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By Swati Pandey
SYDNEY, June 13 (Reuters) - The head of Australia’s central bank reiterated on Wednesday that any increase in the country’s official cash rates was still “some time away” as wage growth and consumer prices remain tepid.
The Reserve Bank of Australia (RBA) has held rates at a record low 1.50 percent since last easing in August 2016, making the current stretch of no change in policy the longest on record.
“At this stage, a sustained pick-up in inflation to around the midpoint of the target range is likely to require faster wages growth than we are currently experiencing,” Reserve Bank of Australia (RBA) Governor Philip Lowe said on Wednesday.
“This increase is likely to be only gradual,” he added.
“Given this, there is not a strong case for a near-term adjustment in monetary policy.”
Lowe said the RBA was paying close attention to household finances and consumption growth which has remained soft even as the country entered its 27th year of recession-free growth last quarter.
Australia’s A$1.8 trillion economy ($1.4 trillion) expanded at an annual 3.1 percent in the March quarter, the fastest pace in almost two years.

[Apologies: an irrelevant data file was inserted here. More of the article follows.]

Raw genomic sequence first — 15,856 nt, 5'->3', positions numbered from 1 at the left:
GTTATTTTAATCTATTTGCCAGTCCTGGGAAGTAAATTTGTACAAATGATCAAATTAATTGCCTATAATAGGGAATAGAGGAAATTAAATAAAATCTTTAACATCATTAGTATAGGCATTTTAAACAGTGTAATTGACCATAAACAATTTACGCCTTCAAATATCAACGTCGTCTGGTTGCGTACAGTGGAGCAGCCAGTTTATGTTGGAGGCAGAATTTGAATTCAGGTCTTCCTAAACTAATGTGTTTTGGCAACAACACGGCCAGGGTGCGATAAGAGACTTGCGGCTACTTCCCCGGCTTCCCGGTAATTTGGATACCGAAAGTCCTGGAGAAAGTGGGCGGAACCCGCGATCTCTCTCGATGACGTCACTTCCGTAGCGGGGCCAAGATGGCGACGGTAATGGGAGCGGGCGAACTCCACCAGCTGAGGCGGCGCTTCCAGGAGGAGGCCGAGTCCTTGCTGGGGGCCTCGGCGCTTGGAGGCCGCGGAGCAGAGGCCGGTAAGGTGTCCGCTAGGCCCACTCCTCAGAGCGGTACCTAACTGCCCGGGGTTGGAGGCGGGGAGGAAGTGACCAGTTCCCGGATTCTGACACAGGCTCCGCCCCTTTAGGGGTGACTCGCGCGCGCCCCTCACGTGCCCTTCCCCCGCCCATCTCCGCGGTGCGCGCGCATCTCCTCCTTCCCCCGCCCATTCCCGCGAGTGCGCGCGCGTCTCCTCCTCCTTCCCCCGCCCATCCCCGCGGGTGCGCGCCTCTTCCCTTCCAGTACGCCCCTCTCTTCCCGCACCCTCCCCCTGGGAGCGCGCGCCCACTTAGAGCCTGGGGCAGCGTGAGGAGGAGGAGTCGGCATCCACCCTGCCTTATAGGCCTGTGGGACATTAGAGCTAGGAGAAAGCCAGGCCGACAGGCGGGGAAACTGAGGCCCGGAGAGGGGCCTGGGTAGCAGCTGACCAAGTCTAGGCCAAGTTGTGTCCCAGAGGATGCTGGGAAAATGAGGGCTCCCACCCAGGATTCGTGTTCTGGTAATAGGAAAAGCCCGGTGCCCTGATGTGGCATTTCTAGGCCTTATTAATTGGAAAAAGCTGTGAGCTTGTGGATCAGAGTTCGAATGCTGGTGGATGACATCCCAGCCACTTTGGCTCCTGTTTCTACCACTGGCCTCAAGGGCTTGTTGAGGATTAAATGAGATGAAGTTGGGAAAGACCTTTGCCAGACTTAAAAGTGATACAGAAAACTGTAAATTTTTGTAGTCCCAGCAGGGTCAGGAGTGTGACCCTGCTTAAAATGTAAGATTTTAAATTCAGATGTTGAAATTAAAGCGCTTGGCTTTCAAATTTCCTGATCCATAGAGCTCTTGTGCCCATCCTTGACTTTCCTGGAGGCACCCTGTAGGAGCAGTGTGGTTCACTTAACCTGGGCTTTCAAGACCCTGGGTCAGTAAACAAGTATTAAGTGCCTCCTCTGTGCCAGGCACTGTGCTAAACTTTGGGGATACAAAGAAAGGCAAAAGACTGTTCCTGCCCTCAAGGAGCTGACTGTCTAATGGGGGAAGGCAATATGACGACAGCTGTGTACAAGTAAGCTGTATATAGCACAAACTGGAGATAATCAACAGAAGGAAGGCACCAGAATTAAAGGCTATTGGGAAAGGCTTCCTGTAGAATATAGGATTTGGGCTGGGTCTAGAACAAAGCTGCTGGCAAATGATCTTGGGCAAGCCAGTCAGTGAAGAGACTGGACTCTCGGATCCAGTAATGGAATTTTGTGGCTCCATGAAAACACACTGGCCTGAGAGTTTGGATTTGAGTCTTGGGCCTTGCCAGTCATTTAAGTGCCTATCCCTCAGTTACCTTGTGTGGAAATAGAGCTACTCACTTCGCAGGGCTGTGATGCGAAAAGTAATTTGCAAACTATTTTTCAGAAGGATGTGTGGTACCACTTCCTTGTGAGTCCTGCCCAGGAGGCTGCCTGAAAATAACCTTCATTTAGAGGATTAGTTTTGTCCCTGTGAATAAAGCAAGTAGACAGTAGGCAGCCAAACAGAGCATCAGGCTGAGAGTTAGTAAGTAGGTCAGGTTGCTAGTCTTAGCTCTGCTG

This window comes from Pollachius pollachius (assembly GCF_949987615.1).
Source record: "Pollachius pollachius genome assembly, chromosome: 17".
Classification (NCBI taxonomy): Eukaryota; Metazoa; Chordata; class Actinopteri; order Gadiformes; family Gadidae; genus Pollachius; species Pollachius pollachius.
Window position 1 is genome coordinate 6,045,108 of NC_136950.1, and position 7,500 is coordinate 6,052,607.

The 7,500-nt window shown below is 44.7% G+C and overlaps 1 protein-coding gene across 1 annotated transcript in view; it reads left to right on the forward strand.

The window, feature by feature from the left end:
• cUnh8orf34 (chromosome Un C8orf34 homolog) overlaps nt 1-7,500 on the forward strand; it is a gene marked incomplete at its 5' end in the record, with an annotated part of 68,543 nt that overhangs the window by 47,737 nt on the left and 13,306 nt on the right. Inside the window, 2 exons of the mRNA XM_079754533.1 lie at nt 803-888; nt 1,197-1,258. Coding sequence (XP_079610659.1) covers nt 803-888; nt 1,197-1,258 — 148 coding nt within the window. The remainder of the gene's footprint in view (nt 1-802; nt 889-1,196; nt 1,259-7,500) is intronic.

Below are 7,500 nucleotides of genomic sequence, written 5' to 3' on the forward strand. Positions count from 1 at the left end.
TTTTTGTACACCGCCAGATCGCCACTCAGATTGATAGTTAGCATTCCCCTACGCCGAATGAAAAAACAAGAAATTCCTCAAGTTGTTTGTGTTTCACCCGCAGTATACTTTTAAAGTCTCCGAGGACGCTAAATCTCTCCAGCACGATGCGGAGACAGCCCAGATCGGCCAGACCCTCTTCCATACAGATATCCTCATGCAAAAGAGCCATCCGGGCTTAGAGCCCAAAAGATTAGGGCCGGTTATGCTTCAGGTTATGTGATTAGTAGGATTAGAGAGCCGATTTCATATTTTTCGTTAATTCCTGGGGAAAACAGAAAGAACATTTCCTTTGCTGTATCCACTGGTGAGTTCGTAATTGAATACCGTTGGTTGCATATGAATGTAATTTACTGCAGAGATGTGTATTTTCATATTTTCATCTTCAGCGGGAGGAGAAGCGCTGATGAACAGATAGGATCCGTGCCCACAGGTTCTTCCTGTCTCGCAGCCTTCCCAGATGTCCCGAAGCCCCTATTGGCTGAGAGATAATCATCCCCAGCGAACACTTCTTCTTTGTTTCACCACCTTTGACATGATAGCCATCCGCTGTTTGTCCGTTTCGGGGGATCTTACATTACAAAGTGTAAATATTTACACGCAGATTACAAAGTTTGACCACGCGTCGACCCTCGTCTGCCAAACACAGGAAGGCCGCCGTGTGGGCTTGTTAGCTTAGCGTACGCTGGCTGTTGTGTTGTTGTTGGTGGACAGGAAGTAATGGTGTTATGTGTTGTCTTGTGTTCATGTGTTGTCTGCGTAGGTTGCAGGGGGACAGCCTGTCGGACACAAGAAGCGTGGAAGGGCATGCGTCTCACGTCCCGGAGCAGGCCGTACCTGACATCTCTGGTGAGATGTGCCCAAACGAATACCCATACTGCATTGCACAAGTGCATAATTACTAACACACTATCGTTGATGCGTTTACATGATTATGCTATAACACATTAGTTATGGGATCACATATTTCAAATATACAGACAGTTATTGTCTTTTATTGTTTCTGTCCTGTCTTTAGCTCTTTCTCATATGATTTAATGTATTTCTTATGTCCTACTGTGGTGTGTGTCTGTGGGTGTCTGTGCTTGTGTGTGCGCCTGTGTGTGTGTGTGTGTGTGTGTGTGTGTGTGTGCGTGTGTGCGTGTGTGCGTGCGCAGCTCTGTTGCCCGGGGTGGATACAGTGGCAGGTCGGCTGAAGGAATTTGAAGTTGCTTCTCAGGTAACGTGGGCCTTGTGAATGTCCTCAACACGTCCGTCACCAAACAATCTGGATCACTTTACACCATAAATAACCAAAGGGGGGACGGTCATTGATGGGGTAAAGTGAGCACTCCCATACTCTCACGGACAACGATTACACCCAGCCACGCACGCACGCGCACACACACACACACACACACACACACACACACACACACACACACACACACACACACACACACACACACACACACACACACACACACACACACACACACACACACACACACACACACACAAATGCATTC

Still, household consumption growth has remained soft as debt-laden consumers battling tiny wage increases of around 2 percent hold back on everyday purchases.
The household debt-to-income ratio in Australia, at 190 percent, is the highest on record as all-time low interest rates have fuelled a debt binge in the property market.
Lowe was still confident of a pick-up in wage increases over time as more jobs are added and with some companies citing constraints in finding suitable workers.
“If this continues to be the case, it is likely that the next move in interest rates will be up, not down,” Lowe said.
“It is, however, important to remember that the environment in which interest rates are increasing is also likely to be one in which people’s incomes are growing more quickly than they are now. This will help.”
$1 = 1.3 Australian dollars Reporting by Swati Pandey; Editing by Richard Borsuk